First is the “old”…North Carolina is currently experiencing an outbreak of measles. The count is now up to 19 affected in several different counties. The outbreak has been traced to an unvaccinated individual who recently retruned from India, highlighting the fact that infectious diseases know no borders. This outbreak has prompted the state to offer a free clinic where residents can get am MMR vaccine. A licensed vaccine to prevent measles first became available in 1963, with an improved vaccine in 1968. Vaccines for the mumps and rubella (German measles) became available in 1967 and 1969, respectively. The three vaccines (for mumps, measles, and rubella) were combined in 1971 to become the measles-mumps-rubella (MMR) vaccine. This outbreak comes just a few weeks after a much larger outbreak in Wales, clearly demonstrating that this ‘old’ disease is unfortunately, still a current public health concern.
As for “new”, recent outbreaks of H7N9 avian flu have prompted scientists to quickly develop a comprehensive vaccine agains the virulent strain of the virus. At the recent NFID Annual Conference on Vaccine Research, Dr. Kathleen M. Neuzil from Program for Appropriate Technology in Health (PATH) spoke with Infectious Disease News regarding the new influenza strain. You can watch the full interview here.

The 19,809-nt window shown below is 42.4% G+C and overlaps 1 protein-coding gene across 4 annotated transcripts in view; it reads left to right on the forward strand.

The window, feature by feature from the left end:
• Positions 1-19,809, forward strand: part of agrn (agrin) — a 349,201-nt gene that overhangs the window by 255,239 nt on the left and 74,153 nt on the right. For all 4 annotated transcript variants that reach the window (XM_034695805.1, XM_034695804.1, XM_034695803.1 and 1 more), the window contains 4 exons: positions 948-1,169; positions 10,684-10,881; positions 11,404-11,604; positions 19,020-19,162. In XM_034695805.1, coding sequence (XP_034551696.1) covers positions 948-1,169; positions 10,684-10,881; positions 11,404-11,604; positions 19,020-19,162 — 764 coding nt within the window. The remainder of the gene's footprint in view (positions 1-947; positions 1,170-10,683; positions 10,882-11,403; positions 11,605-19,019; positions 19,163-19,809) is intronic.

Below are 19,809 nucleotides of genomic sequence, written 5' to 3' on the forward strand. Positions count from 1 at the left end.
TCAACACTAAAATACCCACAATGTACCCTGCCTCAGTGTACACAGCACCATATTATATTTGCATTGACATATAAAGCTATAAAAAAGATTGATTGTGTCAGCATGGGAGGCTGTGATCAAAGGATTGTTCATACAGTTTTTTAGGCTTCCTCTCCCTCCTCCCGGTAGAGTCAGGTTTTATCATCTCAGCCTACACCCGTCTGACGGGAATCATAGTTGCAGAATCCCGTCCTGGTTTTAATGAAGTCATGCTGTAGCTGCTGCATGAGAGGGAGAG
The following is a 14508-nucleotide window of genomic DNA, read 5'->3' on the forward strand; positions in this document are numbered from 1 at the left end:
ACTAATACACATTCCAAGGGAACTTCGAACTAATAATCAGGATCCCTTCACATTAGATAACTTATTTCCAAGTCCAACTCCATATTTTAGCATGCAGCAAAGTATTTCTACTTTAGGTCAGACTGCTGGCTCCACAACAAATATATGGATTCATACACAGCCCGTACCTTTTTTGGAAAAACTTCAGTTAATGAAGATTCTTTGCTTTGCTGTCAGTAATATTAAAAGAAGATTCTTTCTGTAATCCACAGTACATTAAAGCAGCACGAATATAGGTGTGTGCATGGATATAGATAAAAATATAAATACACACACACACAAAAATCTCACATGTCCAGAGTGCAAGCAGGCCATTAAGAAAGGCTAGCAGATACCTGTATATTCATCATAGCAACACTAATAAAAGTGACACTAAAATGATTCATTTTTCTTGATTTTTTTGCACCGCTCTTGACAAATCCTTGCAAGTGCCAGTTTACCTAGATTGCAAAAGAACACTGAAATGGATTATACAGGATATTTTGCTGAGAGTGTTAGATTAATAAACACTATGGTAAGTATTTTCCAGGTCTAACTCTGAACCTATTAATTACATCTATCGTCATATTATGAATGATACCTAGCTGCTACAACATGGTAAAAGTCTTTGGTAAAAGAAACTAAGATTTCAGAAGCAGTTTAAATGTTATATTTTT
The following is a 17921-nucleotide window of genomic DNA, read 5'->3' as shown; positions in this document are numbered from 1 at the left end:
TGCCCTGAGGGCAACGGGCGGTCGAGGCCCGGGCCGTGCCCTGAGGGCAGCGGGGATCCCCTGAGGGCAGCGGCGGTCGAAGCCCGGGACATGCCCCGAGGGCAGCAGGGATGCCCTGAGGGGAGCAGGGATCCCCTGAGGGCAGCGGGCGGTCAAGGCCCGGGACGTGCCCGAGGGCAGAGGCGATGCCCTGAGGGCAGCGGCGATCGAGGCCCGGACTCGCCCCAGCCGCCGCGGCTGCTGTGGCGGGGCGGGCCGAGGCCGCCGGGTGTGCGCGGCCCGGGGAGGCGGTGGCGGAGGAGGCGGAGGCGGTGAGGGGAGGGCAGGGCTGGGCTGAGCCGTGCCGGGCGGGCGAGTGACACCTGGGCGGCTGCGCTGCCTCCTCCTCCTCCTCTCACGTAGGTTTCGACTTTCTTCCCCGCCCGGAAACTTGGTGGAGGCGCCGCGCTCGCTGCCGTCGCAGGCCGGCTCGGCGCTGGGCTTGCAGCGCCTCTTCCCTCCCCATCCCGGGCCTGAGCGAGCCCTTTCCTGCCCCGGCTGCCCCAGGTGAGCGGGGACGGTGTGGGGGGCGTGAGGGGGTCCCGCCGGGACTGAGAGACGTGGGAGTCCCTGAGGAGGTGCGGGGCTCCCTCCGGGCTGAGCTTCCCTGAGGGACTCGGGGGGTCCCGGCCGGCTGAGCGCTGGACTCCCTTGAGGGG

Both of these situations remind us that both the past and the future are ever-present in the vaccine world.
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By 2030, the number of adults age 65 years and older in the United States is expected to grow to 71 million—at least 20 percent of the total population. It is particularly important during this stage of life to maintain healthy lifestyles and habits. Receiving recommended immunizations is an essential part of that process.,,
The field of vaccinology continues to expand and innovate in basic science discovery, product development, market introduction, and adoption into immunization programs. Continual achievements are moving the field forward, with the expectation that many current, challenging diseases may become vaccine-preventable or vaccine-treatable in the near future…
The NFID 19th Annual Conference on Vaccine Research (April 18-20, 2016) organizers have developed a track of presentations and posters discussing maternal and infant immunization, in honor of National Infant Immunization Week.